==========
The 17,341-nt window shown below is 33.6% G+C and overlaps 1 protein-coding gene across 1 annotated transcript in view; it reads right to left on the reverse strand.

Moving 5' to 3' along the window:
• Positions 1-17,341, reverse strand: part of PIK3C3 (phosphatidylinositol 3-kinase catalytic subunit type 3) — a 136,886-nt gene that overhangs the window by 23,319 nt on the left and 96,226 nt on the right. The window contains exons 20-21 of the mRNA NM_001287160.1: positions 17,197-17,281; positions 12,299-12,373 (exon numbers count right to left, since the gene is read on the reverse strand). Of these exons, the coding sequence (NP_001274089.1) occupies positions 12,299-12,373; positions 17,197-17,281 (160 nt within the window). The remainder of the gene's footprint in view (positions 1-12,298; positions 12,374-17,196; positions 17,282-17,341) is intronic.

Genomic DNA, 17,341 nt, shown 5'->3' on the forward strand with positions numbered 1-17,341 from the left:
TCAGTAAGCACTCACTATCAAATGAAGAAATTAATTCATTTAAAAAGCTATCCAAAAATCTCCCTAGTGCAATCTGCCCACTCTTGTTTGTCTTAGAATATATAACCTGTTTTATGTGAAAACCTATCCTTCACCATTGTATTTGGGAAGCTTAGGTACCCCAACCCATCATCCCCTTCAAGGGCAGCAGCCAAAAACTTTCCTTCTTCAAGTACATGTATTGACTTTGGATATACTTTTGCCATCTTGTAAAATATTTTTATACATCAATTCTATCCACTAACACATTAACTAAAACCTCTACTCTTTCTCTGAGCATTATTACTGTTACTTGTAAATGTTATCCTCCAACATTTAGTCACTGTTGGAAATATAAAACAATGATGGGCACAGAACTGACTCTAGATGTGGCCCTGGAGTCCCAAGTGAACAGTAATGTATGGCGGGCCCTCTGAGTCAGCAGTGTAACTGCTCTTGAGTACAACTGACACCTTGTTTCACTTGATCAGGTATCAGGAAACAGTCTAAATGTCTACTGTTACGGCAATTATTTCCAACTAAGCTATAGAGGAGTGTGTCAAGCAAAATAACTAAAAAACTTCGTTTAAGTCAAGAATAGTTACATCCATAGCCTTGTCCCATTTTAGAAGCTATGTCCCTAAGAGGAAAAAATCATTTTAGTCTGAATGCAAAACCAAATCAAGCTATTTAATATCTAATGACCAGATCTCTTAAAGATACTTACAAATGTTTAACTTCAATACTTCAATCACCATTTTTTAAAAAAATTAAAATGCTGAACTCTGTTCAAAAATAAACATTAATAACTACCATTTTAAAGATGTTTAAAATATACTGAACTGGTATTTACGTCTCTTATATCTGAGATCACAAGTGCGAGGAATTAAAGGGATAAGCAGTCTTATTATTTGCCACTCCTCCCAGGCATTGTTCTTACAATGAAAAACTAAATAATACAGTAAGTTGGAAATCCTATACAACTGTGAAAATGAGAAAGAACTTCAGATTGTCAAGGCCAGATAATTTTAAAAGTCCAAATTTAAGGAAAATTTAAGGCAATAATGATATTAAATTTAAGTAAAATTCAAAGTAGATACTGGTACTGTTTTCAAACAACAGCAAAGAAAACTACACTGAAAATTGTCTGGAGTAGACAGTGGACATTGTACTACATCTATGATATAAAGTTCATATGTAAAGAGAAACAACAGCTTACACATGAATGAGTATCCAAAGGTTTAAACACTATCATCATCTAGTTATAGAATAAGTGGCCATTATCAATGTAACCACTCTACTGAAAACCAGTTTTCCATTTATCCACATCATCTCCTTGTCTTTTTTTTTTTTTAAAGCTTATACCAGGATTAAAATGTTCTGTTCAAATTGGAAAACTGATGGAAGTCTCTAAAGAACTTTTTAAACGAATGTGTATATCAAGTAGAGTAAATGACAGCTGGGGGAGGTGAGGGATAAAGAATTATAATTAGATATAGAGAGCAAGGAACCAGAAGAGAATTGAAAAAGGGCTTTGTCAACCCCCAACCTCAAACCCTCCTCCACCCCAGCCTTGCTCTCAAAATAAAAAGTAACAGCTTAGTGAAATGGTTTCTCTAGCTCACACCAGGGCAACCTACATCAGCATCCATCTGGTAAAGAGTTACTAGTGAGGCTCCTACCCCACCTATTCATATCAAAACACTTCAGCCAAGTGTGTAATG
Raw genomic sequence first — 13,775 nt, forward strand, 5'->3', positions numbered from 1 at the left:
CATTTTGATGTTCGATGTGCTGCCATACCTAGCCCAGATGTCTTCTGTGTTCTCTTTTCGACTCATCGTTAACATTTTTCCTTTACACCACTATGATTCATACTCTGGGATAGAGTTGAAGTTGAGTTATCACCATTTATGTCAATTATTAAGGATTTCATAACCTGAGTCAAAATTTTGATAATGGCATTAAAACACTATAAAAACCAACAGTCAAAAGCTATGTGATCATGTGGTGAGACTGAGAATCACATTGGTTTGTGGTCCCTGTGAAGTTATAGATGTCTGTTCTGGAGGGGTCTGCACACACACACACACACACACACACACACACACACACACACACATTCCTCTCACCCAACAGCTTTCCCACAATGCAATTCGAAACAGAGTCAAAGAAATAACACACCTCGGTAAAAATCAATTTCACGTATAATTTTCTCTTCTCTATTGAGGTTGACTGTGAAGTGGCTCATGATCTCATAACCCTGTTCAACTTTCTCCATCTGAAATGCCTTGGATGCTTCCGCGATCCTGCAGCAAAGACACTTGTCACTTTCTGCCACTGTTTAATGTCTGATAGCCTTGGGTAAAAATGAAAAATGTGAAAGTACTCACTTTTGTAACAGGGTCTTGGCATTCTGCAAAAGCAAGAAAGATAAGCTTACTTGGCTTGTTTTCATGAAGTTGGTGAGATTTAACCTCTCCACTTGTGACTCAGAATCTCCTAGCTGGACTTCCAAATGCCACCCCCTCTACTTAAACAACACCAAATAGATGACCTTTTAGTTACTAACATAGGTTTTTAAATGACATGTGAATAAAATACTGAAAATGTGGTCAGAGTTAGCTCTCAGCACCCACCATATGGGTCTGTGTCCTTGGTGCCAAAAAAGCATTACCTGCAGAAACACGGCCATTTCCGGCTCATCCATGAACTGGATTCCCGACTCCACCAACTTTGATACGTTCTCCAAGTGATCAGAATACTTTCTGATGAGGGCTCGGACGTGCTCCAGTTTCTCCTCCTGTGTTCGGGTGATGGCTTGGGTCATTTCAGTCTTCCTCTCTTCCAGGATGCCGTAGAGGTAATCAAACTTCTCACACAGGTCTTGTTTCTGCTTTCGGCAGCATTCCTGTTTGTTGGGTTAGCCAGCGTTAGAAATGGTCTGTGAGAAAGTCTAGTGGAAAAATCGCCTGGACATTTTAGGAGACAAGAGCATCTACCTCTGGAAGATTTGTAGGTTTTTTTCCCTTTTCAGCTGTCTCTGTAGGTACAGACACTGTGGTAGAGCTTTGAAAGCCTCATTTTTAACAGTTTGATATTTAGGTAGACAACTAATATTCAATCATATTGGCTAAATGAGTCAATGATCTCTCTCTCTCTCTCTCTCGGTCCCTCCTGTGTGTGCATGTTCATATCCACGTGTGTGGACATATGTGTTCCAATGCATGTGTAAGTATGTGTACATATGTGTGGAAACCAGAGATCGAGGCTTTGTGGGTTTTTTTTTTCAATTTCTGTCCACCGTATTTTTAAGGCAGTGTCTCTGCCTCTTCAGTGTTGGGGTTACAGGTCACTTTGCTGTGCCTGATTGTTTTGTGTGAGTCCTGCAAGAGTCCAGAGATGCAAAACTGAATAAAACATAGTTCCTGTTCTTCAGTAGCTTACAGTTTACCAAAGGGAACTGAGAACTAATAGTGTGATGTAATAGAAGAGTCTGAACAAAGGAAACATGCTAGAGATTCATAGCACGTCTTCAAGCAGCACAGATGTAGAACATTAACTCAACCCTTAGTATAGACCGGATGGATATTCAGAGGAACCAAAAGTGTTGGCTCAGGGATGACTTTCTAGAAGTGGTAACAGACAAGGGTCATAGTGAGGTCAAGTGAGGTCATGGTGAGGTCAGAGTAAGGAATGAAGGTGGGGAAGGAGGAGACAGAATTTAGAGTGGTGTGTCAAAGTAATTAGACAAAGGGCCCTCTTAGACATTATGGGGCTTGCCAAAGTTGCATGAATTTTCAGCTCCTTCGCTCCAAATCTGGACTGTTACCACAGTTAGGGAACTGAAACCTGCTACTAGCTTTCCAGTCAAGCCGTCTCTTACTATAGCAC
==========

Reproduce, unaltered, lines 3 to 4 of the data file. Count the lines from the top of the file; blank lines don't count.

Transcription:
• Positions 1-17,341, reverse strand: part of PIK3C3 (phosphatidylinositol 3-kinase catalytic subunit type 3) — a 136,886-nt gene that overhangs the window by 23,319 nt on the left and 96,226 nt on the right. The window contains exons 20-21 of the mRNA NM_001287160.1: positions 17,197-17,281; positions 12,299-12,373 (exon numbers count right to left, since the gene is read on the reverse strand). Of these exons, the coding sequence (NP_001274089.1) occupies positions 12,299-12,373; positions 17,197-17,281 (160 nt within the window). The remainder of the gene's footprint in view (positions 1-12,298; positions 12,374-17,196; positions 17,282-17,341) is intronic.

Genomic DNA, 17,341 nt, shown 5'->3' on the forward strand with positions numbered 1-17,341 from the left: